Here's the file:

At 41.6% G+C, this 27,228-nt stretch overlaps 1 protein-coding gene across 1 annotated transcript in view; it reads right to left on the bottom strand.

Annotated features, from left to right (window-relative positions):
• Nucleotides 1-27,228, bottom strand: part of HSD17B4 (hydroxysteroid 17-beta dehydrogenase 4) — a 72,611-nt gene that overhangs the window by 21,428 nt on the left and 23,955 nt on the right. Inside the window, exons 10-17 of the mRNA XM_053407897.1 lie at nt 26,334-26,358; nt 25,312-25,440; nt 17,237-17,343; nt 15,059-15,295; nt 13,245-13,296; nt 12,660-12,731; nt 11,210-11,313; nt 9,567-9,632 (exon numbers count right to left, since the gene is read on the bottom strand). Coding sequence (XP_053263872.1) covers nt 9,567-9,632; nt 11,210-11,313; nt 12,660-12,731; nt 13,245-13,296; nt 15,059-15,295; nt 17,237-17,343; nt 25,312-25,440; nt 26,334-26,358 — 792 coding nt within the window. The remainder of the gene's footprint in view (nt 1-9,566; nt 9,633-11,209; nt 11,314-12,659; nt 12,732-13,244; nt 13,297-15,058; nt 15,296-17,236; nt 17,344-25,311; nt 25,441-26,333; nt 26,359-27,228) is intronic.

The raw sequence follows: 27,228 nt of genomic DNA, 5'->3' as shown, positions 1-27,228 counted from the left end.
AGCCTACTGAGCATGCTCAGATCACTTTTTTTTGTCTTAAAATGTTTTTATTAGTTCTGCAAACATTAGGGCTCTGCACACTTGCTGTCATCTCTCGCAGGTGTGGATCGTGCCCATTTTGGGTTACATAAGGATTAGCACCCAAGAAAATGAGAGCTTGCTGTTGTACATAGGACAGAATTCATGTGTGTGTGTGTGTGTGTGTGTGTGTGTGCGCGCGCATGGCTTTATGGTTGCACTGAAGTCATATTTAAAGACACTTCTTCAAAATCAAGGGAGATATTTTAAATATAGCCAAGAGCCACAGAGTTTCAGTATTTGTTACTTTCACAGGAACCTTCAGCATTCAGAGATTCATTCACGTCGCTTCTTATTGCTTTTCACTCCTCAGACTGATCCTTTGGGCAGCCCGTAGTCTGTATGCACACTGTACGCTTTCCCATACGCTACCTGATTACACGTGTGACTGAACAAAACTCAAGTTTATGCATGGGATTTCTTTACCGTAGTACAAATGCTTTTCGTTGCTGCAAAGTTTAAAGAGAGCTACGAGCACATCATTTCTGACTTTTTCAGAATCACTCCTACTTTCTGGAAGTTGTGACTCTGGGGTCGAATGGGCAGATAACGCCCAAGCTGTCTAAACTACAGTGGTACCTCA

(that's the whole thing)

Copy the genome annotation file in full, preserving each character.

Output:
At 41.6% G+C, this 27,228-nt stretch overlaps 1 protein-coding gene across 1 annotated transcript in view; it reads right to left on the bottom strand.

Annotated features, from left to right (window-relative positions):
• Nucleotides 1-27,228, bottom strand: part of HSD17B4 (hydroxysteroid 17-beta dehydrogenase 4) — a 72,611-nt gene that overhangs the window by 21,428 nt on the left and 23,955 nt on the right. Inside the window, exons 10-17 of the mRNA XM_053407897.1 lie at nt 26,334-26,358; nt 25,312-25,440; nt 17,237-17,343; nt 15,059-15,295; nt 13,245-13,296; nt 12,660-12,731; nt 11,210-11,313; nt 9,567-9,632 (exon numbers count right to left, since the gene is read on the bottom strand). Coding sequence (XP_053263872.1) covers nt 9,567-9,632; nt 11,210-11,313; nt 12,660-12,731; nt 13,245-13,296; nt 15,059-15,295; nt 17,237-17,343; nt 25,312-25,440; nt 26,334-26,358 — 792 coding nt within the window. The remainder of the gene's footprint in view (nt 1-9,566; nt 9,633-11,209; nt 11,314-12,659; nt 12,732-13,244; nt 13,297-15,058; nt 15,296-17,236; nt 17,344-25,311; nt 25,441-26,333; nt 26,359-27,228) is intronic.

The raw sequence follows: 27,228 nt of genomic DNA, 5'->3' as shown, positions 1-27,228 counted from the left end.
AGCCTACTGAGCATGCTCAGATCACTTTTTTTTGTCTTAAAATGTTTTTATTAGTTCTGCAAACATTAGGGCTCTGCACACTTGCTGTCATCTCTCGCAGGTGTGGATCGTGCCCATTTTGGGTTACATAAGGATTAGCACCCAAGAAAATGAGAGCTTGCTGTTGTACATAGGACAGAATTCATGTGTGTGTGTGTGTGTGTGTGTGTGTGTGCGCGCGCATGGCTTTATGGTTGCACTGAAGTCATATTTAAAGACACTTCTTCAAAATCAAGGGAGATATTTTAAATATAGCCAAGAGCCACAGAGTTTCAGTATTTGTTACTTTCACAGGAACCTTCAGCATTCAGAGATTCATTCACGTCGCTTCTTATTGCTTTTCACTCCTCAGACTGATCCTTTGGGCAGCCCGTAGTCTGTATGCACACTGTACGCTTTCCCATACGCTACCTGATTACACGTGTGACTGAACAAAACTCAAGTTTATGCATGGGATTTCTTTACCGTAGTACAAATGCTTTTCGTTGCTGCAAAGTTTAAAGAGAGCTACGAGCACATCATTTCTGACTTTTTCAGAATCACTCCTACTTTCTGGAAGTTGTGACTCTGGGGTCGAATGGGCAGATAACGCCCAAGCTGTCTAAACTACAGTGGTACCTCA